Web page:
To let go of the controls in that flight regime was against all my instincts. I could NOT make myself do it. Instead, I kept trying to get Steve to help. It was an impossible situation and an absurd one. There occurred a moment of calm quiet in which a voice of reason said: "you might as well do it yourself, nobody else is going to do it, and you're not flying this thing anyway. Since you're not flying it, it really isn't going against good judgement to let go of the collective at 50 feet and 130 knots". I was persuaded. So I let go of the collective flight control lever, reached over and cycled the hydraulics, quickly regained the suddenly free-moving collective, and pulled in some power to start us climbing. With SMALL control inputs. The crew didn't even know what had happened until I told them later.

The rest of the fire team had watched me raging across the deck like a Madman with all guns blazing, rather than climbing back out as briefed. They didn't follow. Instead Lew lead his wingman into a climbing circle around the outpost. He stayed at a few hundred feet rather than going back up to the customary 1000 feet. It was obvious that there was going to be a lot of really CLOSE air support until that attack broke, and it was necessary to get down where they could deliver accurate fire. Being in the dead man zone was a little more acceptable in this situation, it was dark out there. Besides, it was necessary if our firepower was going to be accurate enough to break the attack. So much for not giving the enemy an even break. THEY were dealing and had stacked the deck for themselves. We had to stand up and make it a fair fight if we were to do any good. Damn.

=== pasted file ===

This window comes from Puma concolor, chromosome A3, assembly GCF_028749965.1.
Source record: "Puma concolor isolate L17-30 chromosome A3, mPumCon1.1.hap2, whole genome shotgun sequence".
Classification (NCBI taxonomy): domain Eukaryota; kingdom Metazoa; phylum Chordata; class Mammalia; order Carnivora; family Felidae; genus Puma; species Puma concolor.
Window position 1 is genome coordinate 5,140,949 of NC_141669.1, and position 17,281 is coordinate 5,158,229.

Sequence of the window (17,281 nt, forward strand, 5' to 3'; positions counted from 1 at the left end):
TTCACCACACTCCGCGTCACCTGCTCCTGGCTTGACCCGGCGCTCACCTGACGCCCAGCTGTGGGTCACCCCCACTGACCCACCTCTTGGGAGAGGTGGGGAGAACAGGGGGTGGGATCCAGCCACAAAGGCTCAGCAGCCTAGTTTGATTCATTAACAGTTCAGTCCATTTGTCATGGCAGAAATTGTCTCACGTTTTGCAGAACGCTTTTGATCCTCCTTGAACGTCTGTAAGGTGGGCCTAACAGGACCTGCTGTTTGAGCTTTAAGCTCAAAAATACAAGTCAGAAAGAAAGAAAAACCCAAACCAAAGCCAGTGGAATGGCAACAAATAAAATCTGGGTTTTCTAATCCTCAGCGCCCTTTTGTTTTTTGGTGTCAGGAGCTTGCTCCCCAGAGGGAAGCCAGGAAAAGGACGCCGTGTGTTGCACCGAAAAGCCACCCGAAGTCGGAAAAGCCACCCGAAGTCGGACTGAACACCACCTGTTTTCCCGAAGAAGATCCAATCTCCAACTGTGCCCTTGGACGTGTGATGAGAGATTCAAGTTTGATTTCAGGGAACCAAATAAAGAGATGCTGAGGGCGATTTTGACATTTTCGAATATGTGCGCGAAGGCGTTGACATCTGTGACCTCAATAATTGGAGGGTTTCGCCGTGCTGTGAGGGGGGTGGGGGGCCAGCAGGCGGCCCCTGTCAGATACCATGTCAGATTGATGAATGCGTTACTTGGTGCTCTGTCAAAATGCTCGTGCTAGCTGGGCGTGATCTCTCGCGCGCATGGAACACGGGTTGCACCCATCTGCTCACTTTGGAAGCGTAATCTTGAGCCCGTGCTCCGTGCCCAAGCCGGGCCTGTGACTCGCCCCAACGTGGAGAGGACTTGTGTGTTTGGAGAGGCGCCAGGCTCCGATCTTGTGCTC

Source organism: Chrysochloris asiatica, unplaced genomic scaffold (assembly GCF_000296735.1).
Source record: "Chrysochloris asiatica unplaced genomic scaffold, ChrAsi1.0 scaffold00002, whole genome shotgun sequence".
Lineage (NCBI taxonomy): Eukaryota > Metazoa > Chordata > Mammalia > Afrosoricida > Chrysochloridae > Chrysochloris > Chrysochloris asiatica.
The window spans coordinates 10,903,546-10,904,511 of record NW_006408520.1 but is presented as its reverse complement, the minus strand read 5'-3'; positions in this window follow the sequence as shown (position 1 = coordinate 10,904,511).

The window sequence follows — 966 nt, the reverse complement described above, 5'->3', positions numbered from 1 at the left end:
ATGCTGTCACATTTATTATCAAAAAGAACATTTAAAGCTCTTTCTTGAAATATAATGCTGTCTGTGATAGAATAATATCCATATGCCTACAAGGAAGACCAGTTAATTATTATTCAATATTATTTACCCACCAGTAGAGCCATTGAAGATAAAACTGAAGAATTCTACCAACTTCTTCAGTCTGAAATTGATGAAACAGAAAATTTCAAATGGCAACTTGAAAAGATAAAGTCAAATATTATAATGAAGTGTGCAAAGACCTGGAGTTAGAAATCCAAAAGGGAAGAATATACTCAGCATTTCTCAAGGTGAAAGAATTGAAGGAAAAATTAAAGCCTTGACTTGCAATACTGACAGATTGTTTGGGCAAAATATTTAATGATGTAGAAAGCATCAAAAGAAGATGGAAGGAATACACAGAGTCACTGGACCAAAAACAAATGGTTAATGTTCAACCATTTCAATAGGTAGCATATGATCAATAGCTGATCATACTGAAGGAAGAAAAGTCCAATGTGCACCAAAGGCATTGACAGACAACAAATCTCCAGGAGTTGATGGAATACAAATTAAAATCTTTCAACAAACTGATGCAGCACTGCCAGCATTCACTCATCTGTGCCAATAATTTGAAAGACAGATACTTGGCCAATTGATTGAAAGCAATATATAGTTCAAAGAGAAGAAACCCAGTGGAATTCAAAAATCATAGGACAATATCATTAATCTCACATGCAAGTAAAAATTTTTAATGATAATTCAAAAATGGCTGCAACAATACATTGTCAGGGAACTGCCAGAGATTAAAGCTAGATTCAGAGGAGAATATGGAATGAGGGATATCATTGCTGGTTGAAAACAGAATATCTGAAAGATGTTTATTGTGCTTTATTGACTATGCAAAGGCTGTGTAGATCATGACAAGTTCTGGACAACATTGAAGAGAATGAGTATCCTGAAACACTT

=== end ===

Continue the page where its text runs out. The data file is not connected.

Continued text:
By now the Voice was screaming to pour it on, that they were running back for the walls. We joined the rest of the fire team and fell in astern, covering the burning outpost with a cascade of tracers from three aircraft.

Now the job of flying became difficult, as opposed to the terrifying that it was a minute ago. Third aircraft in line in a low three or four hundred foot circle, going around a flaming fluctuating light source. To the left, outside the circle, was profound blackness, made more deep by the contrast single spot light source to the right. Stay on the gages, this is IFR. Don't fixate on the outpost, however tempting, (talk about moth to flame!) but keep it in the scan to maintain standoff. Keep a decent interval. Don't fall back too far or risk being in line with the ricochets from the leader; more of a problem than usual because there were three of us, instead of the normal two. Keep a steady angle of bank, not dipping the rotors too quickly, to avoid placing the rotor tips in the stream of outgoing bullets from my own gunner; more of a problem than usual since we were forced to an uncharacteristically low altitude for a night engagement. Superimpose all this on a little jinking up and down, more like floating really. Mustn't provide too good of a target. Does jinking help? Don't know. It helps morale, but must be tempered with need to provide a relatively stable gun platform. (I'm not sure that I kept up much of a jinking program that night.)